December 13th, 2023

We had an intimate gathering of people of good cheer: The Popes, Gina Bent, Webb, Tim Austin, Christine St. George. As always, wayward travelers would also have been welcome. However, as we had the place to ourselves, we took an oath of secrecy about the fate of the generous snacks that had been provided. Suffice it to say that holiday baking is in full-swing and it wasn’t pretty to watch. We all took comfort in the fact that bathing suit season is at least 6 months away.

We began with sincere best wishes for David Fessenden’s prompt recovery. As an integral part of the BHS, his absence was conspicuous and regretted by all. The minutes ticked off some, but given the season of peace, they were approved by lack of strenuous objection. The Treasurer’s report from Chris Corey indicated a profitable month. Revenues: cribbage – $118, calendars – $1,800, donations – $95, tree sales – $8,410, history books – $206; for a total of $ 10,529. Expenses: phone – $52.46, electric – $76.04, propane – $372.01, insurance – $2289 (annual), alarm system – $287.40 (annual), brick engraving – $241, Christmas tree final payment – $3.238; for a total of $ 6,557.91. We were in the black for this month by $3,971.09.

Our Christmas tree sale went well. 120 were delivered by the Colebrook tree farm on the Saturday before Thanksgiving. Enough kind folks showed up to help us unload the tractor trailer, rack and price the trees, including Scouts, Lions, Karl Dowling and his perennially-prospective son-in-law, neighbors, and other fine people. Thank you. As always, we started selling on the Friday after Thanksgiving, and each Saturday and Sunday thereafter. Once again, generous volunteers joined in to cover the shifts to sell. Thank you. There was plenty of cookies, cider, hot chocolate, and baked goods. The Lions Club ladies were they on 12/2 with lots of cookies and frosting for old and young children to decorate and enjoy. Christine St. George provided Christmas music. The trees were pretty much gone after the first weekend, with less than 20 left. Loyal customers soon finished them off. The BHS is grateful for all the townspeople who helped make this crucial fundraiser a success. We wish everyone a happy and healthy holiday.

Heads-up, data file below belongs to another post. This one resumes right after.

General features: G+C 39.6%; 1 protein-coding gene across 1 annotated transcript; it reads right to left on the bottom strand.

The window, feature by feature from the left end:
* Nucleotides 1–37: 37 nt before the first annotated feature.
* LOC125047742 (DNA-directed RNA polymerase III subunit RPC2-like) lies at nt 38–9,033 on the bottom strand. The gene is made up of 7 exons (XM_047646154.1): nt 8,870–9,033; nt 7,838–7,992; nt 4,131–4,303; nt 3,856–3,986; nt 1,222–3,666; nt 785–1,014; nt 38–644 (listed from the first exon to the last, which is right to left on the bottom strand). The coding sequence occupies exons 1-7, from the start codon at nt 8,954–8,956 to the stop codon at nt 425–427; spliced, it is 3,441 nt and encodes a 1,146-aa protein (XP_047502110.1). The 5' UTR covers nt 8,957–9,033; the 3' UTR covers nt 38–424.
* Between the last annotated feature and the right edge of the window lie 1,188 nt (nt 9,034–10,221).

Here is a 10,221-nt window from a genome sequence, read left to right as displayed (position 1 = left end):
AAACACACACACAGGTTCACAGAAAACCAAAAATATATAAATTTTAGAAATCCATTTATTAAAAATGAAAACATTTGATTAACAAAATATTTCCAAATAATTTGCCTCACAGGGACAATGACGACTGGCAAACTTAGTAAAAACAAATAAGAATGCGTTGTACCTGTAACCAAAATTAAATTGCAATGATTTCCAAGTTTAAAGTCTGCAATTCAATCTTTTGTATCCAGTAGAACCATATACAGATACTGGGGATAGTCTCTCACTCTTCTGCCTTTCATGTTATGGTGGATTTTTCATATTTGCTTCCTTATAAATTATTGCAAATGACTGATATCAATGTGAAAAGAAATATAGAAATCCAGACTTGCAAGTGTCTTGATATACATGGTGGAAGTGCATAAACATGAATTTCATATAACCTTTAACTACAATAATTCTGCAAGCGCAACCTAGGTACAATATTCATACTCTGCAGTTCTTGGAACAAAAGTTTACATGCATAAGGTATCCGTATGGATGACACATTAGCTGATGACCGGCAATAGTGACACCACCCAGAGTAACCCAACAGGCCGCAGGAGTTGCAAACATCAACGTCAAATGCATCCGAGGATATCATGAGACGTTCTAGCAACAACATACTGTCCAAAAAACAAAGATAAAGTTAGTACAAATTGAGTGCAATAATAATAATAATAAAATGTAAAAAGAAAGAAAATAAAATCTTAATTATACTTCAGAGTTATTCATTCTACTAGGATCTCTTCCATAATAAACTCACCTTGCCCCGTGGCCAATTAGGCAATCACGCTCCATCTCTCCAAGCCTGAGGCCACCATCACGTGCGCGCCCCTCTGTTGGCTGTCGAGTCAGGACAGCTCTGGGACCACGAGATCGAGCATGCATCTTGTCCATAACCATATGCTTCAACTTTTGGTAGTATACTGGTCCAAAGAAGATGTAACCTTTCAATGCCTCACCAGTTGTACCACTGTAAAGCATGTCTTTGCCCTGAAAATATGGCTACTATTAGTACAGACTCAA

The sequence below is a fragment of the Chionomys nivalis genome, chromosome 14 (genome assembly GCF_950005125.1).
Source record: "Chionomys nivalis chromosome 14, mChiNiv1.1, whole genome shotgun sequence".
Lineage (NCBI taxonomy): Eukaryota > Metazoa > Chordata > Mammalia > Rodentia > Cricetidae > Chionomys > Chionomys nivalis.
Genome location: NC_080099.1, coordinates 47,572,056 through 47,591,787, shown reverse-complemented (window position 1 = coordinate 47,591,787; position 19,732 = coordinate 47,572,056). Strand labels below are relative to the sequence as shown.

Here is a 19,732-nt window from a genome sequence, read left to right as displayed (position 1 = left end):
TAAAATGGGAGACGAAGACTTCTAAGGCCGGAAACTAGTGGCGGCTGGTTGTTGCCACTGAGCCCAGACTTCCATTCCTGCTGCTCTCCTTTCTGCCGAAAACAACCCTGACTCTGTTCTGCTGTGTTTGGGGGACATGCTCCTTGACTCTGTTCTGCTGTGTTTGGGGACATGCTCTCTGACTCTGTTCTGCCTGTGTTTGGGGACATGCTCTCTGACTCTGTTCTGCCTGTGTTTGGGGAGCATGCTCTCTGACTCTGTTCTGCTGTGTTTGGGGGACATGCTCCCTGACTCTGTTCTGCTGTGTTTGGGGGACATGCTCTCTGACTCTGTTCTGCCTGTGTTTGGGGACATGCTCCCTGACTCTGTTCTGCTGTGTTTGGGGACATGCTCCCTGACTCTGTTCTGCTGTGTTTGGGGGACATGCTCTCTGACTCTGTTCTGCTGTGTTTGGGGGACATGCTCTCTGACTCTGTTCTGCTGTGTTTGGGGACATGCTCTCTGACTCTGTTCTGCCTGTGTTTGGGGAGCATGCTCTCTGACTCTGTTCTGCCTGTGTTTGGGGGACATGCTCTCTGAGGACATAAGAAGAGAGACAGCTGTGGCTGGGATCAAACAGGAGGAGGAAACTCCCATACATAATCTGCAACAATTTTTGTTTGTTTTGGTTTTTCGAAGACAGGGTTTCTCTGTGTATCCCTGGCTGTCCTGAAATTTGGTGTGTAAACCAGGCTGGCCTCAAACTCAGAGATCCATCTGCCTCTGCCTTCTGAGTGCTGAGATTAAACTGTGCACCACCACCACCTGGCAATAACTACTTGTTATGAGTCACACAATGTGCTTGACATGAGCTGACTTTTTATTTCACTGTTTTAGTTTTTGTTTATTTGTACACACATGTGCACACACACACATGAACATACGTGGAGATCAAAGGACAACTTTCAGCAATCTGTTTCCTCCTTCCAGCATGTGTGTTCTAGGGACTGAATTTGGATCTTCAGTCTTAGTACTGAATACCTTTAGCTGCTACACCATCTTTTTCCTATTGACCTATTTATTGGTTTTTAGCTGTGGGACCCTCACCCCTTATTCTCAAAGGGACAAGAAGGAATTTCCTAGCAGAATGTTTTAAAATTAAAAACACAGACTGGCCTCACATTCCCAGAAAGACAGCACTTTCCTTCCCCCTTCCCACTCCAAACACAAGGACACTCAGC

Lots of people have said that their schedules make it difficult for them to come to see our facility and collections. To make it easier for busy people to visit, the BHS will have an open house for the public on Saturday, January 20, 9 AM to 2 PM. No admission fee. Free snacks will be available. BHS devotees will be there to provide insights on the collections. Put it on your calendar to stop by to dispel the rumors about what really goes on at 17 Meetinghouse Hill Road.

We are thrilled to have received the magnificent 1892 Brookline Railroad poster from the Brookline Public Library, as well as a framed panoramic photograph of the icehouse crew and building, and a small poster advertising a comedy show to be performed at Tarbell Hall (above the former village store). Thank you very much to the Library. We will see to the proper care and conservation of these genuine treasures, and we will make sure that they are available for the public to view. There’s a bit of mystery surrounding the provenance (I’ve been waiting for years to use that word) of the irreplaceable 1892 poster. There’s a somewhat cryptic inscription on the back that mentions the Burgess family and Hazel Davis, but the understanding is that Ray Kecy, a renowned Brookline auctioneer, gave it to the library for display 50 or so years ago, before our town was blessed to have a historical society. If anyone has any additional information, it would be gratefully received.

The next monthly meeting of the BHS, open to all comers, will be January 10 at 7 PM at 17 Meetinghouse Hill Road. Refreshments will be potluck. We look forward to seeing you.